The U.S. on Monday announced plans to ease international airline travel restrictions to allow vaccinated foreign nationals to once again travel to the country starting this fall.

The new policy, slated to go into effect in early November, will require travelers to show proof that they are fully vaccinated before boarding a U.S.-bound plane as well as proof of a negative COVID-19 test taken within three days of the flight, White House COVID-19 coordinator Jeff Zients said.

Testing requirements also will tighten for unvaccinated Americans, who will now be required to be tested within a day of their trip to the U.S. and again after returning.

For Southern Nevada, the changes signal the return of one of the key cogs that has been missing amid the recovery of the region’s tourism-reliant economy.

‘Welcome news’

The news was met with cheers by tourism and travel officials.

“Today marks an important turning point in the recovery of international visitation essential to Las Vegas’ tourism industry. This milestone is also significant and welcome news for many of our major tradeshows and conventions that draw exhibitors and attendees from around the world,” Las Vegas Visitors and Convention Authority CEO Steve Hill said in a statement.

Virginia Valentine, president of the Nevada Resort Association, called the move an “essential step for Las Vegas’ recovery to continue moving forward.”

“Las Vegas attracted nearly six million international visitors in 2019, which supported tens of thousands of jobs and generated billions of dollars for our local economy. The lack of this key business has had a substantial economic impact on our community over the past 18 months,” Valentine said in a statement.

Roger Dow, CEO and president of the U.S. Travel Association, said getting the international travelers back is “huge,” in large part because they tend to stay longer and spend more than their domestic counterparts.

“When you look at CES and all the monster conventions that come here (to Las Vegas), if they can’t have the international buyer here, we lose,” said Dow, who’s in town for the travel association’s annual conference.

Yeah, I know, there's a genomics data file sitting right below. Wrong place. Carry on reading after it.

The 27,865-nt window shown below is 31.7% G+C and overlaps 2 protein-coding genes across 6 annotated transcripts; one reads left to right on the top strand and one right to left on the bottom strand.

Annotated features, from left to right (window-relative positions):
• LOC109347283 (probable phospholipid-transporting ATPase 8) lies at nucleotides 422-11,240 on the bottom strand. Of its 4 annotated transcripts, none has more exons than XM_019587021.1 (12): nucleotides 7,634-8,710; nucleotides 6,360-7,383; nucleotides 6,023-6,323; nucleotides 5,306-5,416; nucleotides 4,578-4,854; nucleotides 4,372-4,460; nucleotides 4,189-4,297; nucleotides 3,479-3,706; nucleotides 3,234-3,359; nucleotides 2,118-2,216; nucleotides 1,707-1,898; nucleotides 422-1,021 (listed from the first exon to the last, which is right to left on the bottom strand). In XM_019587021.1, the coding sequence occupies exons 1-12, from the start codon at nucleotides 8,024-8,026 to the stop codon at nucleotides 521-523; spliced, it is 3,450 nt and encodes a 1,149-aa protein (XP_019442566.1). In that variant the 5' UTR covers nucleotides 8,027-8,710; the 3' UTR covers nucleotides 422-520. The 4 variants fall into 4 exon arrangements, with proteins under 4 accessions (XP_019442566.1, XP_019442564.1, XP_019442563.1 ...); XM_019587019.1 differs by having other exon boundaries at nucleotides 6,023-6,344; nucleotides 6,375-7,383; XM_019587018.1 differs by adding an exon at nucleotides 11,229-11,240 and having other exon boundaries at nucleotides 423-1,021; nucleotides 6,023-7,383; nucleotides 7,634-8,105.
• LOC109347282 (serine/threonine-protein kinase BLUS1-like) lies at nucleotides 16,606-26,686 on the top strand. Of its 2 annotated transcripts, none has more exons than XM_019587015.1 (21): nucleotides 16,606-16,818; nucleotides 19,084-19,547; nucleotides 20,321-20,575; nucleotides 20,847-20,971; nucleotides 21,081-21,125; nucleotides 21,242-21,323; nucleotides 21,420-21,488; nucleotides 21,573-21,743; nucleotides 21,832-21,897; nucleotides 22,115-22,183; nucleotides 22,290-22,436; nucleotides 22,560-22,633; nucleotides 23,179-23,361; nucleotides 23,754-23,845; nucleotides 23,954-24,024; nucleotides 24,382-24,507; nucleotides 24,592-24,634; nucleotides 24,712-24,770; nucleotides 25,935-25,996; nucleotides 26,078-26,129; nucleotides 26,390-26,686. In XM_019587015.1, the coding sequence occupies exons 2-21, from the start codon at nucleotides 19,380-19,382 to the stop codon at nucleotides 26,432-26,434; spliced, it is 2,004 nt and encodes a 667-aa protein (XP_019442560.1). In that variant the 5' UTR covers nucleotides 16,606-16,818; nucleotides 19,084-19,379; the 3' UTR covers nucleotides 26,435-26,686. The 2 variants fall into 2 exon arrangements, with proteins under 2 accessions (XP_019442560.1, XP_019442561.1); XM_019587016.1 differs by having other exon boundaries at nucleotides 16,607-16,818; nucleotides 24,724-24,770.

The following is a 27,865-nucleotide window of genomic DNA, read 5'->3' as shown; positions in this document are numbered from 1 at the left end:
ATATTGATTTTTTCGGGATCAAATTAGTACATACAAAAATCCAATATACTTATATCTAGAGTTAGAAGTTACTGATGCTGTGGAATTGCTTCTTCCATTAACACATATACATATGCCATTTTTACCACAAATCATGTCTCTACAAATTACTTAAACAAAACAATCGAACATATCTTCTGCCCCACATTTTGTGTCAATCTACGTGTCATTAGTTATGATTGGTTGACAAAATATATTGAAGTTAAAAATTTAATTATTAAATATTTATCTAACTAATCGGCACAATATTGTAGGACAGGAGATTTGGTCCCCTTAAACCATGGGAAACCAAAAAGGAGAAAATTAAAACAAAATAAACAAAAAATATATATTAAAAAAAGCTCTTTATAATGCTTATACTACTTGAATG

When those international flights will return remains up in the air. Some of the logistics are still not clear, including which vaccines will be acceptable under the U.S.’s system and whether those unapproved in the U.S., such as AstraZeneca, would be acceptable. Zients said that decision would be up to the Centers for Disease Control and Prevention, which will also require airlines to collect contact information from all U.S- bound travelers to facilitate tracing efforts.

The U.S. has been one of the slowest countries to lift international travel restrictions, frustrating allies in the United Kingdom and European Union as well as tourism and travel officials.

The EU and UK had previously moved to allow vaccinated U.S. travelers in without quarantines, in an effort to boost business and tourism. But the EU recommended last month that some travel restrictions be reimposed on U.S. travelers to the bloc because of the rampant spread of the delta variant of the coronavirus in America.

In May, Rosemary Vassiliadis, McCarran International Airport’s director of aviation, testified before a Senate subcommittee and pushed for the federal government to find ways to restore international travel to the U.S., saying that the country’s “blanket approach is unnecessarily crippling our economic productivity.”

At McCarran, domestic air travel has started to look more like it did pre-pandemic. International travel, however, has continued to lag.

International traveler volume for for first seven months of 2021 is down nearly 90 percent compared with the same period in 2019, with international carriers accounting or just 246,054 passengers at McCarran during that time, compared nearly 2.2 million in 2019.

“For Las Vegas, so much of our travel is dependent on people coming in for tourism reasons,” Chris Jones, chief marketing office for McCarran International Airport, said.

“In terms of domestic air, we are back to where we were,” Jones added. “International [travel] has been a huge missing component.”

Jones said the return of those international flights will vary by market and by airline. Some airlines plan their international schedules in six-month segments, which could mean that some carriers may not bring those flights back until sometime in the spring, he added.

Jones said that officials from McCarran and the LVCVA will be in Milan for a conference next month to meet with air carriers.

Contact Colton Lochhead at Follow @ColtonLochhead on Twitter. Review-Journal staff writer Richard N. Velotta and The Associated Press contributed to this report.

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